Ann 16:45
Yeah, it is repetitive, and you think, oh, gosh, this is boring, but it’s supposed to be boring, not exciting, you’re gonna be like, oh, yeah, we go into the zoo, you want to be calm, you want it to be more natural. So that’s why we repeat it over and over, because the dog will suddenly go, oh, gosh, this is boring. But we have to go at the dog’s pace. So it could only be that you do it two or three to two or three depths. And that might be enough for your dog, another dog might be able to do 10 steps of that exercise. We call it lumpy training so you train at them when you are actually a dishwasher, let’s do a little bit of training that might take three minutes. And if it Okay, that’s enough for the dog. So you leave it, you go sit down, okay, you watch, watch a soccer match, the half time whistle blows, you get up and you do a little bit of training. So that’s how we train. It’s not a solid hour, it’s little bits.

Barb 17:36
Little bits here. And one of the things that I’ve learned because we have a rescue dog as well, is their ability to train. It’s very exhausting for them. So what seems like five or 10 minutes for us, or lumpy training, like that’s tiring when they’re truly training. And we saw that earlier this summer, when we were doing some work with our rescue, we started going to new places where there were lots of dogs and lots of people. And we were figuring out what our distance was from a reactivity standpoint.

Barb 18:12
And the first few times he came home, he came home and he just dropped, he was exhausted, he lasted about half an hour, the first few classes, and then he just dropped and slept the rest of the day. Now he does the whole hour, he does the whole park, he comes home, he plays right and our distance is getting shorter and shorter. So we can actually stand and have a conversation with someone, like be close enough to have a conversation, where in the beginning, we had to be so far apart, that we were yelling, just to try and communicate to keep him under threshold.

Barb 18:52
So from a science base, you know, I get where all of this comes from. Now the training that you do is also science based, and it’s force free. And Ann of course is our second guest on the show who is talking about force free and science based training. So can you just talk a little bit about that? Because I know here in Saskatchewan, dog trainers are unregulated, but I know you’re quite qualified. So can you just talk to us a little bit about those two things.

Ann 19:24
So the regulations? It’s a very difficult question to ask because I think across the world, in different cultures, there are different standards. So I think as an organization well you know, we have to do it locally in our own country to begin with and hopefully we’ll get recognized with the same organizations across the world. That’s what we’re trying to work on. But yes, I am qualified in what I do. And as we already said, it is an evidence based program where that is monitored by a governing body. So, it’s proven that we’re following the correct procedures. I am a four three trainer. So for three trainers means that I don’t pay a rattle, can your dolphin shake it, and it is when it barks. But positive reinforcement, so it might be just the smile, a little pat. Giving your dog a treat. That’s positive reinforcement. Yep. Okay, so the thought, oh, 4-3 training, you know, using that site based training. So that’s been taken, it’s been researched. And we’ve come up with these methods that they actually do work. So it could have been say over in Canada, or the United States, it would have gone through scientific research.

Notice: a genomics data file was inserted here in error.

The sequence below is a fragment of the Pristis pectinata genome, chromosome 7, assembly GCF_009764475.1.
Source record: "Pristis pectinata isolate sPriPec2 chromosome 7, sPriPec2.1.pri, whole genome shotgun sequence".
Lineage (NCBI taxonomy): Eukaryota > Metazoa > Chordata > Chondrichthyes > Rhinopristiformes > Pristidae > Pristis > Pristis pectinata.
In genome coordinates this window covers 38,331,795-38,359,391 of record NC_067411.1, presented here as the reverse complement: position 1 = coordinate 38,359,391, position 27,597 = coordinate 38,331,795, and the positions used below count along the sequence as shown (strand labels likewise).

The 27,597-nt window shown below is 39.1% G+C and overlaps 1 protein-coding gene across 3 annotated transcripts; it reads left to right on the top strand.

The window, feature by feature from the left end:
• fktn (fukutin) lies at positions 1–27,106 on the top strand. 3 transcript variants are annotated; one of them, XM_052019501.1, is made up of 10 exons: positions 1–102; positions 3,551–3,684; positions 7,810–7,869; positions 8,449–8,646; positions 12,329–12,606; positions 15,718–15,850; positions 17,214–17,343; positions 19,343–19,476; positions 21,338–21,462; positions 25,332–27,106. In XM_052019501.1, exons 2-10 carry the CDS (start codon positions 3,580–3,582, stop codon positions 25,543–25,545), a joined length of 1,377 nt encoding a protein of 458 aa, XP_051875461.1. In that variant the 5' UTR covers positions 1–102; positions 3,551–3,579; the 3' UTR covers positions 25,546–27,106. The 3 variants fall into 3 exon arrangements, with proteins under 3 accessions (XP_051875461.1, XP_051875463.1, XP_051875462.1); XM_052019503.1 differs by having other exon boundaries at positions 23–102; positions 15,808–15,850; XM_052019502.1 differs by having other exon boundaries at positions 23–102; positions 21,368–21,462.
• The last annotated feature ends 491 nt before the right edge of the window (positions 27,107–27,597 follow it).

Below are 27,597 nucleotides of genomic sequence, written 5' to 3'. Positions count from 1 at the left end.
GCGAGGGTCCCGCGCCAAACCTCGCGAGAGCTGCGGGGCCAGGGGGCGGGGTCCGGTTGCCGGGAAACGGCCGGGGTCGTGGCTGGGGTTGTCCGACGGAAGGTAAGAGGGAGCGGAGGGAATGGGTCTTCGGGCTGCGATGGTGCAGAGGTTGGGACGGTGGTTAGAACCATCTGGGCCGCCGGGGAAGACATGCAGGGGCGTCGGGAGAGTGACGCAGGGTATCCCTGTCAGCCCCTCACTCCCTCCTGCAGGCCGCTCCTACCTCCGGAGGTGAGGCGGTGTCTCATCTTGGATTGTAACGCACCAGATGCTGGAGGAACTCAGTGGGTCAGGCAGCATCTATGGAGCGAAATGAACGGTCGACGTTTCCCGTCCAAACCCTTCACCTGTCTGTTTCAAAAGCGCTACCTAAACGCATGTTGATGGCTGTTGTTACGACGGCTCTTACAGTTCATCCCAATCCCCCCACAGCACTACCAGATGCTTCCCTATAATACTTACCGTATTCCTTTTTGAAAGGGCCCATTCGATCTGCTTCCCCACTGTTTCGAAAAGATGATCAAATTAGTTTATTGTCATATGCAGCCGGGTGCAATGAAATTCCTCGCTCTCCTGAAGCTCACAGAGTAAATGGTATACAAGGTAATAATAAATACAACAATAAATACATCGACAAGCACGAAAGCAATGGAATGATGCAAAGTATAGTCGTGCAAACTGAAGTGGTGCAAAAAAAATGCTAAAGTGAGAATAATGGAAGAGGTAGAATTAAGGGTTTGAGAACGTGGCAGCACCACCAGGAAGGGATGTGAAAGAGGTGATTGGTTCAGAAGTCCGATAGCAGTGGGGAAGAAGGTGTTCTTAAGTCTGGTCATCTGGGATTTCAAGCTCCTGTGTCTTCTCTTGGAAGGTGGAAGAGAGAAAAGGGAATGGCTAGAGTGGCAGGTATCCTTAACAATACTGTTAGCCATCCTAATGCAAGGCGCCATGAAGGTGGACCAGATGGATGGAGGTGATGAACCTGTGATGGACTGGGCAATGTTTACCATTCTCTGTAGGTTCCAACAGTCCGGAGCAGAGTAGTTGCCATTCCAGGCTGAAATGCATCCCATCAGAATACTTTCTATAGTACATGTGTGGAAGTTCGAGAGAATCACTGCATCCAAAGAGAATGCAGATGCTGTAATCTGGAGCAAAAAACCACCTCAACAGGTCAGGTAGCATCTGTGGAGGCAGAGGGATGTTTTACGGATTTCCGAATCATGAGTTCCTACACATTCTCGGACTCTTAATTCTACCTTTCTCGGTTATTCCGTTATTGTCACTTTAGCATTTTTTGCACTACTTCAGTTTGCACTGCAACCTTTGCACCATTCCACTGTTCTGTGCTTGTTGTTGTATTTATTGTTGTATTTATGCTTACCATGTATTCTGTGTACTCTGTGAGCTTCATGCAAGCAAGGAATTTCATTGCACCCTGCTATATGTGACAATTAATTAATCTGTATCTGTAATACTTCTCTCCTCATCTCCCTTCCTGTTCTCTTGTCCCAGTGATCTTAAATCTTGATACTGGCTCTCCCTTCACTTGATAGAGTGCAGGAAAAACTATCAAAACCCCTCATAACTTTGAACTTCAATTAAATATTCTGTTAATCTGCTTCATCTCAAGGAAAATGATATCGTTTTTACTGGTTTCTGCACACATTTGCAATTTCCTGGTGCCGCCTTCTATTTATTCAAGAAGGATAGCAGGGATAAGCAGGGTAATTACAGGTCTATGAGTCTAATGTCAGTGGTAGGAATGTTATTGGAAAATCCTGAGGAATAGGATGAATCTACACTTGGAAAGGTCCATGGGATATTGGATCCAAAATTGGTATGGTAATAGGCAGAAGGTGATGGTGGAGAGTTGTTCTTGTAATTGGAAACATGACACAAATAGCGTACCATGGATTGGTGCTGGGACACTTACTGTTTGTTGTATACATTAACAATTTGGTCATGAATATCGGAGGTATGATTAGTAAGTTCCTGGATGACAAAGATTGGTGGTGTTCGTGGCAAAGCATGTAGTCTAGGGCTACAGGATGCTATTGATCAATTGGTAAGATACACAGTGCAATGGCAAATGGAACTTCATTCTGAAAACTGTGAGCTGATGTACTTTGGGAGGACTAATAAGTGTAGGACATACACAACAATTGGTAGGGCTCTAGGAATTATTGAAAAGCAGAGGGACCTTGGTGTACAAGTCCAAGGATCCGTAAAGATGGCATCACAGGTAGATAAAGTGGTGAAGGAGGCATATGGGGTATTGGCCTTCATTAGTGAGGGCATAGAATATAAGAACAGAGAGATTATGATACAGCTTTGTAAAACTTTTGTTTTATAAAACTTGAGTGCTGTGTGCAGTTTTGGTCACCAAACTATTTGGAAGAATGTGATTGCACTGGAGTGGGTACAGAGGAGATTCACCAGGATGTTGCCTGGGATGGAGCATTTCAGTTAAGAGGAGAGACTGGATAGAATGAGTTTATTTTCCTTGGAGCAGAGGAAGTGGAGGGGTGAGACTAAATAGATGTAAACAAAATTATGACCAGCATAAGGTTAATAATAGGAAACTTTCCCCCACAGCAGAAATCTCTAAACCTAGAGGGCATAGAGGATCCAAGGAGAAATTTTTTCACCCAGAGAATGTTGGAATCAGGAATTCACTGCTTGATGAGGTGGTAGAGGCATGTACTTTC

Barb 20:44
So peer review.

Ann 20:46
Peer reviewed and the thing in the UK that these are so the way that we train is, as I said, it’s in law handed works hand in hand, as as we would work with humans, with dogs that have separation related behaviors will be the same methods is what we use with humans with their anxiety. desensitizing. The scary thing, so it’s a gradual exposure, the scary thing.

Barb 21:11
Yeah. So if I think I have a dog with separation anxiety, I need to be able to get to work, go to the gym, take the kids to school, but every time I come back, something is destroyed. What do I do in the meantime?

Ann 21:25
Okay, so the best thing to do if your dog is uncomfortable in that situation, think about having a plan in place. So can I take the dog with me? Are we going in the car? Can our dog come with us? Do we have a family member that can stay with a dog? Or can I send it into doggy daycare? Or can I have a neighbor come in and look after my dog? You don’t want to be leaving your dog alone? It’s getting to that point? Because it’s not fair. Put yourself in that situation? If you’re locked in a room with no windows? It goes without saying okay,

Barb 21:59
That’s awesome. And how did you get into this work?

Ann 22:04
Sure. Well, I’ve been working with dogs now for 14 years. And so all sorts of behavior cases. So I have a higher National Diploma in canine psychology, and dog training. I’m a member of the Association of Pet Dog Trainers, UK, and the Association of Pet Behavior Trainers, UK, and they are recognized now throughout the world, those two organizations.

Ann 22:30